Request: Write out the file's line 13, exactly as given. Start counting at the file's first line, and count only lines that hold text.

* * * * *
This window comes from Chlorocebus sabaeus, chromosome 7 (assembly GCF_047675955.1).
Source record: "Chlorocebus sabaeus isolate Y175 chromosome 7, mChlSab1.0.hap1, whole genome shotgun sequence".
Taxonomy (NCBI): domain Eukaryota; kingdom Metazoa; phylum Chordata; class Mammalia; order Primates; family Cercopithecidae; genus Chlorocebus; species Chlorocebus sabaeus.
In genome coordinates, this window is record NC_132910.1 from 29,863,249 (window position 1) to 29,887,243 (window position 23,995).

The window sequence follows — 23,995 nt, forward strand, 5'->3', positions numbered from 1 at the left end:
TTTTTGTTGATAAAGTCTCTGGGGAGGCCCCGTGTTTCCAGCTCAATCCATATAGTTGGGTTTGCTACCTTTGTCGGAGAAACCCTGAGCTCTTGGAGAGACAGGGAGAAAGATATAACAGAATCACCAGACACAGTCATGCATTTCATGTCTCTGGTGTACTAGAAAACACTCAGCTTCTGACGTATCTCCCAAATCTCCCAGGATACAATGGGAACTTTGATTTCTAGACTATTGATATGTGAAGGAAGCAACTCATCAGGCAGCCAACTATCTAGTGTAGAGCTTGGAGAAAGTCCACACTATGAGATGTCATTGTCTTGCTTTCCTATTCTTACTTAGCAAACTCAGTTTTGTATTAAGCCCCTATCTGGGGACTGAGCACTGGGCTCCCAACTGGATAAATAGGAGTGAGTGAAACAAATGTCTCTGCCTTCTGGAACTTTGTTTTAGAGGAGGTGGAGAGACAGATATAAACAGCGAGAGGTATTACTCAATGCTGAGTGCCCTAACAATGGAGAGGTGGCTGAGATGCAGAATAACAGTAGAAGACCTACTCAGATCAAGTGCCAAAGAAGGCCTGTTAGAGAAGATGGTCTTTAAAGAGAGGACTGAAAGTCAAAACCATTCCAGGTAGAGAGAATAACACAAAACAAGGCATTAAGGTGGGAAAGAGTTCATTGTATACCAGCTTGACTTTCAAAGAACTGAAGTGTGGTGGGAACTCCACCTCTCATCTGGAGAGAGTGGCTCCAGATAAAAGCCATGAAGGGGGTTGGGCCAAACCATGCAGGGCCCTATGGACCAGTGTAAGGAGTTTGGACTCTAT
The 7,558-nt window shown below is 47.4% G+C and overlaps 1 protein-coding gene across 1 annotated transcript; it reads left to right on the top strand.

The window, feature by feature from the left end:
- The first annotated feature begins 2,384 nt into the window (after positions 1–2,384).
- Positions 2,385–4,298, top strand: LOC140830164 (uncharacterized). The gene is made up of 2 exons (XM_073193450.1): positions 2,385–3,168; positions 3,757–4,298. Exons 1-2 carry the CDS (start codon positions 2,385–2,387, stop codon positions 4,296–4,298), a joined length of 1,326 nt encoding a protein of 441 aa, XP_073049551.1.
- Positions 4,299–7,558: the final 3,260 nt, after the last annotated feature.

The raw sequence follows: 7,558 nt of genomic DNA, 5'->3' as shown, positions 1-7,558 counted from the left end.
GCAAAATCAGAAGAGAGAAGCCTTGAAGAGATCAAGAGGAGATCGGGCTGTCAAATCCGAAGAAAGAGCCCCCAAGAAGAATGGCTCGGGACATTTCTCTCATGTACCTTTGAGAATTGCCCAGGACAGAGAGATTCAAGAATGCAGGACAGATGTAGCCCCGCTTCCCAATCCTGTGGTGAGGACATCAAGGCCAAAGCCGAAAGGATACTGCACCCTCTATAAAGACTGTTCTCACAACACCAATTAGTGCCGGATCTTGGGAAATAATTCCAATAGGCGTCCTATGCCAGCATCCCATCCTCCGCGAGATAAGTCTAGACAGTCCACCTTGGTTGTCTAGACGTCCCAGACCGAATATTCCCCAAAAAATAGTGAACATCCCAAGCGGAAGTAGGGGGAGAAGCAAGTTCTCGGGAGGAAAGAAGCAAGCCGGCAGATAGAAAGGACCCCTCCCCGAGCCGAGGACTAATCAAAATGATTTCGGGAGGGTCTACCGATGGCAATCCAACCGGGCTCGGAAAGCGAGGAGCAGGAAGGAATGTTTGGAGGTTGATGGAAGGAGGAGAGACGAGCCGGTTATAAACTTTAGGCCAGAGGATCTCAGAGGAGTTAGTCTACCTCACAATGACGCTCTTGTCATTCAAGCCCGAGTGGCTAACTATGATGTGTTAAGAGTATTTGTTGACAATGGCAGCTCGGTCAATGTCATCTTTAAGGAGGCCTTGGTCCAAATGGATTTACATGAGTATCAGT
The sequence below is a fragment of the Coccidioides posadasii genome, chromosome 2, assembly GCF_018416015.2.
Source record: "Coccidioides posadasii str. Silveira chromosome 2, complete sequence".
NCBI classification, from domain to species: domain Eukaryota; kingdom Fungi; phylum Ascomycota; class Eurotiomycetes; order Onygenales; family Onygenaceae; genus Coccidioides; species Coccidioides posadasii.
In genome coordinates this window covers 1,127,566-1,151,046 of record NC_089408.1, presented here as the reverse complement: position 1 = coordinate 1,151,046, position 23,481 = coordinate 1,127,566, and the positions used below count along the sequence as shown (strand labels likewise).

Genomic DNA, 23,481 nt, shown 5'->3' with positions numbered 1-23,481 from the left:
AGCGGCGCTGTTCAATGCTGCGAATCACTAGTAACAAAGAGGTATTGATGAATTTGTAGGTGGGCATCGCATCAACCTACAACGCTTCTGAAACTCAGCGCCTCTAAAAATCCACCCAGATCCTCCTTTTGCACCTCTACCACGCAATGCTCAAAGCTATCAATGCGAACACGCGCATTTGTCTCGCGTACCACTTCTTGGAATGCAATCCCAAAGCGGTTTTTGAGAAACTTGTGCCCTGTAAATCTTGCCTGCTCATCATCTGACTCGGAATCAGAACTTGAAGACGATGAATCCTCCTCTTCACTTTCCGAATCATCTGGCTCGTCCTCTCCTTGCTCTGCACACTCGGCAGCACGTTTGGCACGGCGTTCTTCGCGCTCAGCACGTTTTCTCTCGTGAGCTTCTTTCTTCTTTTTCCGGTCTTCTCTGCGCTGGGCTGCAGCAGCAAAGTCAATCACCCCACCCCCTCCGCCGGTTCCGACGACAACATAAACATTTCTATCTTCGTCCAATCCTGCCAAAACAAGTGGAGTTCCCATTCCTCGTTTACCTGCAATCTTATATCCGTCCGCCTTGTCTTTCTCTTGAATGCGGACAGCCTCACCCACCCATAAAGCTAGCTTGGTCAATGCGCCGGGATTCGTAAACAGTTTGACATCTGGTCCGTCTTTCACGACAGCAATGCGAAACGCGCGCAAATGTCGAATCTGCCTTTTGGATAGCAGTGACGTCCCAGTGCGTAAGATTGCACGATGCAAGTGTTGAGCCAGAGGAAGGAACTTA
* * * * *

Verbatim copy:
GCAAAATCAGAAGAGAGAAGCCTTGAAGAGATCAAGAGGAGATCGGGCTGTCAAATCCGAAGAAAGAGCCCCCAAGAAGAATGGCTCGGGACATTTCTCTCATGTACCTTTGAGAATTGCCCAGGACAGAGAGATTCAAGAATGCAGGACAGATGTAGCCCCGCTTCCCAATCCTGTGGTGAGGACATCAAGGCCAAAGCCGAAAGGATACTGCACCCTCTATAAAGACTGTTCTCACAACACCAATTAGTGCCGGATCTTGGGAAATAATTCCAATAGGCGTCCTATGCCAGCATCCCATCCTCCGCGAGATAAGTCTAGACAGTCCACCTTGGTTGTCTAGACGTCCCAGACCGAATATTCCCCAAAAAATAGTGAACATCCCAAGCGGAAGTAGGGGGAGAAGCAAGTTCTCGGGAGGAAAGAAGCAAGCCGGCAGATAGAAAGGACCCCTCCCCGAGCCGAGGACTAATCAAAATGATTTCGGGAGGGTCTACCGATGGCAATCCAACCGGGCTCGGAAAGCGAGGAGCAGGAAGGAATGTTTGGAGGTTGATGGAAGGAGGAGAGACGAGCCGGTTATAAACTTTAGGCCAGAGGATCTCAGAGGAGTTAGTCTACCTCACAATGACGCTCTTGTCATTCAAGCCCGAGTGGCTAACTATGATGTGTTAAGAGTATTTGTTGACAATGGCAGCTCGGTCAATGTCATCTTTAAGGAGGCCTTGGTCCAAATGGATTTACATGAGTATCAGT